LEESBURG, GA (WALB) - Most schools in South Georgia will open next week, and one community is gathering together now to discuss a problem that not only distracts children from learning but can create long-lasting problems.
The annual Back to School Bash is tonight at the Lee County High School. This year, officers with the Leesburg Police Department invited a bullying expert to educate parents on just what bullying is, and what it isn't. Police told us they have seen a problem with parents and students not understanding what constitutes bullying.
DeKalb County's Safe Schools Coordinator Dr. Quentin Fretwell, who speaks on this topic across the Southeast, was invited to educate parents and said research and experience shows the problem of bullying often starts at home.
"Bullying is a learned behavior, it's not something that kids are born with. They don't come out of the womb going, ahhh, I'm going to bully. You learn it, so learning is a societal issue, not so much just a school issue," said Fretwell. "Bullying is an intentional act to hurt someone. It is a power issue. It is the intent to hurt you emotionally, physically, verbally, over time."
Dr. Fretwell is in South Georgia tonight to shed light on a subject he says has gotten confused. "It is to bring people to an understanding of what bullying is and what bullying isn't. It actually has become the term of the day."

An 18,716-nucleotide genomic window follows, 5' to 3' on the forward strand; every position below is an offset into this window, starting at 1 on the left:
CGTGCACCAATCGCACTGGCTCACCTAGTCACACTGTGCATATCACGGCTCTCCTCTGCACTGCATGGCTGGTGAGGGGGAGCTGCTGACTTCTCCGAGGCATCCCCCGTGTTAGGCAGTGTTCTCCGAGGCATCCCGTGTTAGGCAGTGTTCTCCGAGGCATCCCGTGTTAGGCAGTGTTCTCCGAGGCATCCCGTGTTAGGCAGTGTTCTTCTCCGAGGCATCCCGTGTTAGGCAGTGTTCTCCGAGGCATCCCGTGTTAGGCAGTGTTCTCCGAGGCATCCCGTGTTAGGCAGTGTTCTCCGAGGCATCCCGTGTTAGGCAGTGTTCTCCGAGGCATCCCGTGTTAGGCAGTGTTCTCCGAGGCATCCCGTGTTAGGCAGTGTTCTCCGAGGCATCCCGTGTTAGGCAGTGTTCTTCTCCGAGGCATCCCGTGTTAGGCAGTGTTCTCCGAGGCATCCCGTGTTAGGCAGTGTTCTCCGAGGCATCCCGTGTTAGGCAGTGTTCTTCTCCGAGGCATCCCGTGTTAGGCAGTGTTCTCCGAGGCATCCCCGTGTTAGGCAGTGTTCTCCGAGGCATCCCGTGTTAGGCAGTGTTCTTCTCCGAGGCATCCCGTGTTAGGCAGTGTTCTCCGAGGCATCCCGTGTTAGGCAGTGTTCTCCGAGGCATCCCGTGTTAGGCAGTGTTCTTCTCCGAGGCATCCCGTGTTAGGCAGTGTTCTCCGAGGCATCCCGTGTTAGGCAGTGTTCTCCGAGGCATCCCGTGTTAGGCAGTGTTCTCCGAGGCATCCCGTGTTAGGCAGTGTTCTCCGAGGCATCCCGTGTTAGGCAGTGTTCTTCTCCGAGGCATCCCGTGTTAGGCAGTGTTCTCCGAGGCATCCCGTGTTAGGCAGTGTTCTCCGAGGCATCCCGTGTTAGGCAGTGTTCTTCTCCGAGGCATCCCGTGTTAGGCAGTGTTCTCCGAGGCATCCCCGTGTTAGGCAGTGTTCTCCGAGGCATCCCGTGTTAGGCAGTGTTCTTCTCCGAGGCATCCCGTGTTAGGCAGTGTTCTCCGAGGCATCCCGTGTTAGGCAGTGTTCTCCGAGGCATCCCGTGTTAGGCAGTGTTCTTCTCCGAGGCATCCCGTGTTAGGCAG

A catch-phrase that can mistakenly become a catch-all. "Bullying is not two kids who have a mutual conflict against each other, it's not two kids having a problem with each other, maybe even getting into a fight and one gets bested by the other."
Bullying is more than calling someone a name. It's to isolate, take control, and bullying happens over time. "My goal is to make me feel more powerful by making you fell less powerful."
Dr. Fretwell says the power lies in adults having an appropriate response to bullying, not telling kids to just blow it off, but addressing the problem each and every time. "I think the key thing is schools, all schools, take it seriously."
Fretwell said adults have the responsibility to be role-models to children for behavior, and it's something that must be taken seriously.